Re: [homenet] Let's make in-home ULA presence a MUST !?

Ted Lemon <> Fri, 17 October 2014 14:18 UTC

Return-Path: <>
Received: from localhost ( []) by (Postfix) with ESMTP id 72E5B1A0047 for <>; Fri, 17 Oct 2014 07:18:03 -0700 (PDT)
X-Virus-Scanned: amavisd-new at
X-Spam-Flag: NO
X-Spam-Score: -0.917
X-Spam-Status: No, score=-0.917 tagged_above=-999 required=5 tests=[BAYES_00=-1.9, PLING_QUERY=0.994, SPF_PASS=-0.001, T_RP_MATCHES_RCVD=-0.01] autolearn=no
Received: from ([]) by localhost ( []) (amavisd-new, port 10024) with ESMTP id gEn40FRf9i8t for <>; Fri, 17 Oct 2014 07:18:02 -0700 (PDT)
Received: from ( []) by (Postfix) with ESMTP id A5CA01A001A for <>; Fri, 17 Oct 2014 07:18:02 -0700 (PDT)
Received: from [] ( []) by (Postfix) with ESMTPSA id 1090623805E2; Fri, 17 Oct 2014 10:18:00 -0400 (EDT)
Content-Type: text/plain; charset=us-ascii
Mime-Version: 1.0 (Mac OS X Mail 7.3 \(1878.6\))
From: Ted Lemon <>
In-Reply-To: <>
Date: Fri, 17 Oct 2014 09:17:59 -0500
Content-Transfer-Encoding: quoted-printable
Message-Id: <>
References: <> <> <20141014142746.GX31092@Space.Net> <> <20141014145930.GY31092@Space.Net> <> <20141014154111.GZ31092@Space.Net> <> <20141015150422.GW31092@Space.Net> <> <20141015154841.GY31092@Space.Net> <> <> <> <> <> <> <> <> <> <> <> <94C19398-AC5A-416F-8C3E> <> <> <> <> <> <> <>
To: Lorenzo Colitti <>
X-Mailer: Apple Mail (2.1878.6)
Cc: "" <>, Michael Thomas <>, "STARK, BARBARA H" <>
Subject: Re: [homenet] Let's make in-home ULA presence a MUST !?
X-Mailman-Version: 2.1.15
Precedence: list
List-Id: <>
List-Unsubscribe: <>, <>
List-Archive: <>
List-Post: <>
List-Help: <>
List-Subscribe: <>, <>
X-List-Received-Date: Fri, 17 Oct 2014 14:18:03 -0000

On Oct 17, 2014, at 8:46 AM, Lorenzo Colitti <> wrote:
> Yes (but again, it won't be killed by the renumbering; it will be killed *when its source address expires*). But I really doubt that real users have long-lived connections from apps that don't reconnect on failure. Geeks like us might, but that's not really who we should be designing for, because geeks like us will know enough to pick an ISP that doesn't renumber all the time.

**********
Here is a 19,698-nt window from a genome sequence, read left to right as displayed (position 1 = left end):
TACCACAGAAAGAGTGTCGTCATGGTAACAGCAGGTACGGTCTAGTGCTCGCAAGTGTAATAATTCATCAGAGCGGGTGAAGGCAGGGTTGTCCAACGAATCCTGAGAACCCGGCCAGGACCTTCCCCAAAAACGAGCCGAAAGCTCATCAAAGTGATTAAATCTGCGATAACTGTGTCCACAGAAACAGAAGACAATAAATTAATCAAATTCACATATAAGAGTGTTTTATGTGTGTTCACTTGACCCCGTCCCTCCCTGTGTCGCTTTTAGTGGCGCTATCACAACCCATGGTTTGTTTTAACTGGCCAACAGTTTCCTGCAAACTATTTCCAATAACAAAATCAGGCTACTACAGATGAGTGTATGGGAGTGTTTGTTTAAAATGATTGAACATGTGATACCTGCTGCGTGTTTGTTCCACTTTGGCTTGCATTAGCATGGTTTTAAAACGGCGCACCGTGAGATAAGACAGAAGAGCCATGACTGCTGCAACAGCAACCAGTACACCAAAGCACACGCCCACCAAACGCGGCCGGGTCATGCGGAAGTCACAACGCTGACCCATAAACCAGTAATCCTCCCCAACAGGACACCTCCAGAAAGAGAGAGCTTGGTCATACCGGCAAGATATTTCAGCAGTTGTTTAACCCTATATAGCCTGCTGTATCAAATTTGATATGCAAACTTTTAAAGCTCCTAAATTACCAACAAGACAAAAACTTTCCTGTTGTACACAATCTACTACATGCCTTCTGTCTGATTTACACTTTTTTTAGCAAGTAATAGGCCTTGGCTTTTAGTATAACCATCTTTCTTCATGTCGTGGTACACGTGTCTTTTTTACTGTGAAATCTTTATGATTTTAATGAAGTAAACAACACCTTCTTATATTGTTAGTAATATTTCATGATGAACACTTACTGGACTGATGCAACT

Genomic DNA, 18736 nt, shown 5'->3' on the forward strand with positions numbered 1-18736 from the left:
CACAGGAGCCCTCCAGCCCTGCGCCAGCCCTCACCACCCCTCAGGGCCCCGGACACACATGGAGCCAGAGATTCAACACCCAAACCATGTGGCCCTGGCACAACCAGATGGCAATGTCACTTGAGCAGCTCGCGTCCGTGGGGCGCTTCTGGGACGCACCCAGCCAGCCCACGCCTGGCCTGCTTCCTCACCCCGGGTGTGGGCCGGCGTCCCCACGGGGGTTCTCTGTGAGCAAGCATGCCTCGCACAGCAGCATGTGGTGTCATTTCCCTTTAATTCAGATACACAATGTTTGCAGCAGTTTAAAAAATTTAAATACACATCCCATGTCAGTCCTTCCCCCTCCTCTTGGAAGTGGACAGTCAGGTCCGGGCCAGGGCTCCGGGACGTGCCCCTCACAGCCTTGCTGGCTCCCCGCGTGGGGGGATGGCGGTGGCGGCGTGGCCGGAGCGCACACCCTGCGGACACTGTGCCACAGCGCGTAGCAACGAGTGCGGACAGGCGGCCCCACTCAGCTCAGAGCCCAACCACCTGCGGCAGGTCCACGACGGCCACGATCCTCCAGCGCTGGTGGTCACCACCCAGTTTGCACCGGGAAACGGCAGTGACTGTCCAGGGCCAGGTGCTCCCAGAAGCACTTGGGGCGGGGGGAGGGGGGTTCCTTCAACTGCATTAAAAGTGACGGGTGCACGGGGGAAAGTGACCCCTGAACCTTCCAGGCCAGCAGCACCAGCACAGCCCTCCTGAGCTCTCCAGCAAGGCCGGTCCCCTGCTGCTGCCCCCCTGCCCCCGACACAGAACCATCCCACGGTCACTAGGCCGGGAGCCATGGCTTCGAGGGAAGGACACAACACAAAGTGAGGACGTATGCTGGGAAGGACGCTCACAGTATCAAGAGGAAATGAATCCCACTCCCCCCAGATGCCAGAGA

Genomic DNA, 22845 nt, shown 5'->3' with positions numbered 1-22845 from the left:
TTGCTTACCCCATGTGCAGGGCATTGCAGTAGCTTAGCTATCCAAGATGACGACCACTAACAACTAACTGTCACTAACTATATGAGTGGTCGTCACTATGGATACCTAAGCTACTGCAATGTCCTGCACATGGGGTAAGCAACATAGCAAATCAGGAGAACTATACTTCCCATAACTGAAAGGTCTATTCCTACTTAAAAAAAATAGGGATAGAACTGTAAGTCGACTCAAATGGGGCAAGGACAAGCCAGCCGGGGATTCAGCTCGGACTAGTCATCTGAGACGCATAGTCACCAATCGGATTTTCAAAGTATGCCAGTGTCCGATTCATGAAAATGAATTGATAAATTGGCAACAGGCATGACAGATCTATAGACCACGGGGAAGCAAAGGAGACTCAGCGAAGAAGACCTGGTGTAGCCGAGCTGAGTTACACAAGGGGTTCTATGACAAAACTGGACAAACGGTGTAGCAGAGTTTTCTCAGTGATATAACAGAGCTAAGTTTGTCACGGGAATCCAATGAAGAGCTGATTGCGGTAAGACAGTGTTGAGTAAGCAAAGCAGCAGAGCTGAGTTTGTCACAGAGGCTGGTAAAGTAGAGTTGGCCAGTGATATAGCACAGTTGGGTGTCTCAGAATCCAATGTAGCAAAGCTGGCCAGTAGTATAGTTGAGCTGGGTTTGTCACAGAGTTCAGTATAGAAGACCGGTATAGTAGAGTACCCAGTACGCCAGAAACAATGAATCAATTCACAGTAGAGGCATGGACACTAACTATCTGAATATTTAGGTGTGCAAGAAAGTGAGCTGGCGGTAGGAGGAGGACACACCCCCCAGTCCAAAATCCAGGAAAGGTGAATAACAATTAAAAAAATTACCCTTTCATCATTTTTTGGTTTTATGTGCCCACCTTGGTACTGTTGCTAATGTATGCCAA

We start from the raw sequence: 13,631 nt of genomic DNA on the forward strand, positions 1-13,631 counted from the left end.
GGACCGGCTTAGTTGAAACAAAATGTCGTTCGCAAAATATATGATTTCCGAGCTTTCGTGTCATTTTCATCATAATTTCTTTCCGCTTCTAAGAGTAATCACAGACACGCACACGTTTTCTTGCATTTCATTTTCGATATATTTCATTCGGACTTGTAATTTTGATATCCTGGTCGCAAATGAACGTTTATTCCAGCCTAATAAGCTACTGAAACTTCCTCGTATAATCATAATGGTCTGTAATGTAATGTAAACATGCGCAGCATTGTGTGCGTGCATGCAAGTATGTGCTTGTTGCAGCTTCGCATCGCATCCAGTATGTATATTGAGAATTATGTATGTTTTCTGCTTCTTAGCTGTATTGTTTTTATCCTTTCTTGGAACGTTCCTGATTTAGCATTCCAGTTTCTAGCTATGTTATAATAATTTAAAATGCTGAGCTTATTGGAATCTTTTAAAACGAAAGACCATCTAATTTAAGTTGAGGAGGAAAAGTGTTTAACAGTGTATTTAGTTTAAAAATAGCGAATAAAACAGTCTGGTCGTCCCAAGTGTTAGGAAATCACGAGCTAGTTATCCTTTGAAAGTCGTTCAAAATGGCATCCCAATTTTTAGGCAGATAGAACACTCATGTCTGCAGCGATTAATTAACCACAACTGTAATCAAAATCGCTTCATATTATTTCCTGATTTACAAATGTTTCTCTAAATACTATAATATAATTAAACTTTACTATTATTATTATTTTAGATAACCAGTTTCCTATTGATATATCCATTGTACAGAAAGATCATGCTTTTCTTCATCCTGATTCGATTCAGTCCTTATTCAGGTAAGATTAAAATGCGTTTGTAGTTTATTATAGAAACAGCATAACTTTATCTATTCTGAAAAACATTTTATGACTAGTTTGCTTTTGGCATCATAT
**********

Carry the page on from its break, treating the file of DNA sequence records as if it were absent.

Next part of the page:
I think that we should design our protocols to work independent of what prognostications we are able to make about what users might do today, rather than making decisions that will ensure that certain perfectly valid uses of the network will fail tomorrow.

> Not all ISPs do constant renumbering. My prefix has been static for over two years and it even followed me across an apartment move. And I just have a standard residential service. US ISPs tend to renumber their users very rarely (once every few weeks, at most).

This is true, but I at least have been renumbered by Comcast several times over the past six months, and I am not okay with connections on my local network failing when these renumbering events occur.   And we need to design for all uses cases, not just for your use case.

> Oh, ULAs and stable addressing sound good on paper, sure. But as soon as you actually try to use them, then suddenly there are a boatload of scenarios that you need to deal with like the ones presented by James many messages ago. What happens on splits? What happens on joins? Do you need to keep old ULAs around? How many? Will implementations age them out? (I can tell you the answer to that one: "no"; they're more likely to stop accepting new ones than to have new ones replace old ones). And so on and so forth.

You may have missed the message where I responded to James with concrete proposals for how to solve these problems.   It is entirely possible that if we explore that solution space we will conclude, as you have, that no solution is reliable and not brittle, but I don't think we have explored it, so I think your conclusion that we will not come up with a good solution is premature.